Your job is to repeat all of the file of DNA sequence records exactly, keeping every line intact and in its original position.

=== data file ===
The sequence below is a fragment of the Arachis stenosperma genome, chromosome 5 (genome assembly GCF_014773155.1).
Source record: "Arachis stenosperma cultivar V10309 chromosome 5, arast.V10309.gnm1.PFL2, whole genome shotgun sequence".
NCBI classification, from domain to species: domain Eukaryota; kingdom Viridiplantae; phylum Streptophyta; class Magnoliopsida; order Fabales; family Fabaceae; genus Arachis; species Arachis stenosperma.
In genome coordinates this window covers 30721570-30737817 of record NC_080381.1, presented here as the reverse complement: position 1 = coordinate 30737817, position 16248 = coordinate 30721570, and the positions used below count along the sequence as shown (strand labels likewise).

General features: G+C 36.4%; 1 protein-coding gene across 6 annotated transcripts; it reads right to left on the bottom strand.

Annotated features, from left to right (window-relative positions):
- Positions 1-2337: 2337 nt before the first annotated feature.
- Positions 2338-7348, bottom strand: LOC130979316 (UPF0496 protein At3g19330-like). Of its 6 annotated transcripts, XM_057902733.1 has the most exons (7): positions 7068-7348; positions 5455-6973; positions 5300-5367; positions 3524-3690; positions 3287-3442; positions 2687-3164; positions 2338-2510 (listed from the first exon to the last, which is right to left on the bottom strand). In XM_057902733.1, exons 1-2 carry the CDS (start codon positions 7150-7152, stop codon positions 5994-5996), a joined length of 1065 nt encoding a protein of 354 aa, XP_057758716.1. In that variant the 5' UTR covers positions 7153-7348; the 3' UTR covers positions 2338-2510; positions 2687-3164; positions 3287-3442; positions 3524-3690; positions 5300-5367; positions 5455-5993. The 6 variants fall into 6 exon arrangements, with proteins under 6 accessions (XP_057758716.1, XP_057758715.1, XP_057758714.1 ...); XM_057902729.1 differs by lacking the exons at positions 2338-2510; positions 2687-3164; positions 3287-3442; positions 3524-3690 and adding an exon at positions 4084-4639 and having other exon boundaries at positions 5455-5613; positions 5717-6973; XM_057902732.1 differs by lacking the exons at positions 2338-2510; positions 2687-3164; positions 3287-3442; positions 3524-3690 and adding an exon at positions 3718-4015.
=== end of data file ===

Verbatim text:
The sequence below is a fragment of the Arachis stenosperma genome, chromosome 5 (genome assembly GCF_014773155.1).
Source record: "Arachis stenosperma cultivar V10309 chromosome 5, arast.V10309.gnm1.PFL2, whole genome shotgun sequence".
NCBI classification, from domain to species: domain Eukaryota; kingdom Viridiplantae; phylum Streptophyta; class Magnoliopsida; order Fabales; family Fabaceae; genus Arachis; species Arachis stenosperma.
In genome coordinates this window covers 30721570-30737817 of record NC_080381.1, presented here as the reverse complement: position 1 = coordinate 30737817, position 16248 = coordinate 30721570, and the positions used below count along the sequence as shown (strand labels likewise).

General features: G+C 36.4%; 1 protein-coding gene across 6 annotated transcripts; it reads right to left on the bottom strand.

Annotated features, from left to right (window-relative positions):
- Positions 1-2337: 2337 nt before the first annotated feature.
- Positions 2338-7348, bottom strand: LOC130979316 (UPF0496 protein At3g19330-like). Of its 6 annotated transcripts, XM_057902733.1 has the most exons (7): positions 7068-7348; positions 5455-6973; positions 5300-5367; positions 3524-3690; positions 3287-3442; positions 2687-3164; positions 2338-2510 (listed from the first exon to the last, which is right to left on the bottom strand). In XM_057902733.1, exons 1-2 carry the CDS (start codon positions 7150-7152, stop codon positions 5994-5996), a joined length of 1065 nt encoding a protein of 354 aa, XP_057758716.1. In that variant the 5' UTR covers positions 7153-7348; the 3' UTR covers positions 2338-2510; positions 2687-3164; positions 3287-3442; positions 3524-3690; positions 5300-5367; positions 5455-5993. The 6 variants fall into 6 exon arrangements, with proteins under 6 accessions (XP_057758716.1, XP_057758715.1, XP_057758714.1 ...); XM_057902729.1 differs by lacking the exons at positions 2338-2510; positions 2687-3164; positions 3287-3442; positions 3524-3690 and adding an exon at positions 4084-4639 and having other exon boundaries at positions 5455-5613; positions 5717-6973; XM_057902732.1 differs by lacking the exons at positions 2338-2510; positions 2687-3164; positions 3287-3442; positions 3524-3690 and adding an exon at positions 3718-4015.